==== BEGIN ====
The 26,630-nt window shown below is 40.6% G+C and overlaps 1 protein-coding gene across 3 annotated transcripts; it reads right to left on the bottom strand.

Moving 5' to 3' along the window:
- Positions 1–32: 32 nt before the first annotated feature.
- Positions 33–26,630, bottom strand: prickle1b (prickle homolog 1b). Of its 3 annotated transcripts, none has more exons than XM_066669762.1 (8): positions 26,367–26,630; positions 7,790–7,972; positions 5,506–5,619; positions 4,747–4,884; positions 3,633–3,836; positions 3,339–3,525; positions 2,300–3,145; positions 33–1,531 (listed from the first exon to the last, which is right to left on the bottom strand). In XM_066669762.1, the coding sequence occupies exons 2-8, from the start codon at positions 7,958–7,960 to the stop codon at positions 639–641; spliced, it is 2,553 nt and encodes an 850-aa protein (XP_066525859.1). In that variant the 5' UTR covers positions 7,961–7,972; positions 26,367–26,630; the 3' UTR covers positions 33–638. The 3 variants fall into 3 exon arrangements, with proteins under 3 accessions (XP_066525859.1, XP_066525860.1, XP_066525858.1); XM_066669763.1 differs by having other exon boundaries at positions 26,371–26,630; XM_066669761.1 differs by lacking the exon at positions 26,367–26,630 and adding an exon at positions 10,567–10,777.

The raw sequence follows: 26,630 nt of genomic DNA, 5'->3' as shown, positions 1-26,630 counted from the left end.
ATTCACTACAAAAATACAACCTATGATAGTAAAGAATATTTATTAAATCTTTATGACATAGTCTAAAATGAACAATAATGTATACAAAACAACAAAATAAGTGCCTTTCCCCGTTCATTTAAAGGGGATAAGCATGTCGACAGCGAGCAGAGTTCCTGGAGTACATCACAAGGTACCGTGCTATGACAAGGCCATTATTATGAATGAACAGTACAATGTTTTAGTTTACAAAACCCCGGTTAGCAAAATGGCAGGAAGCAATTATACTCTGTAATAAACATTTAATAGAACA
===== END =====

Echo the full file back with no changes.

The 26,630-nt window shown below is 40.6% G+C and overlaps 1 protein-coding gene across 3 annotated transcripts; it reads right to left on the bottom strand.

Moving 5' to 3' along the window:
- Positions 1–32: 32 nt before the first annotated feature.
- Positions 33–26,630, bottom strand: prickle1b (prickle homolog 1b). Of its 3 annotated transcripts, none has more exons than XM_066669762.1 (8): positions 26,367–26,630; positions 7,790–7,972; positions 5,506–5,619; positions 4,747–4,884; positions 3,633–3,836; positions 3,339–3,525; positions 2,300–3,145; positions 33–1,531 (listed from the first exon to the last, which is right to left on the bottom strand). In XM_066669762.1, the coding sequence occupies exons 2-8, from the start codon at positions 7,958–7,960 to the stop codon at positions 639–641; spliced, it is 2,553 nt and encodes an 850-aa protein (XP_066525859.1). In that variant the 5' UTR covers positions 7,961–7,972; positions 26,367–26,630; the 3' UTR covers positions 33–638. The 3 variants fall into 3 exon arrangements, with proteins under 3 accessions (XP_066525859.1, XP_066525860.1, XP_066525858.1); XM_066669763.1 differs by having other exon boundaries at positions 26,371–26,630; XM_066669761.1 differs by lacking the exon at positions 26,367–26,630 and adding an exon at positions 10,567–10,777.

The raw sequence follows: 26,630 nt of genomic DNA, 5'->3' as shown, positions 1-26,630 counted from the left end.
ATTCACTACAAAAATACAACCTATGATAGTAAAGAATATTTATTAAATCTTTATGACATAGTCTAAAATGAACAATAATGTATACAAAACAACAAAATAAGTGCCTTTCCCCGTTCATTTAAAGGGGATAAGCATGTCGACAGCGAGCAGAGTTCCTGGAGTACATCACAAGGTACCGTGCTATGACAAGGCCATTATTATGAATGAACAGTACAATGTTTTAGTTTACAAAACCCCGGTTAGCAAAATGGCAGGAAGCAATTATACTCTGTAATAAACATTTAATAGAACA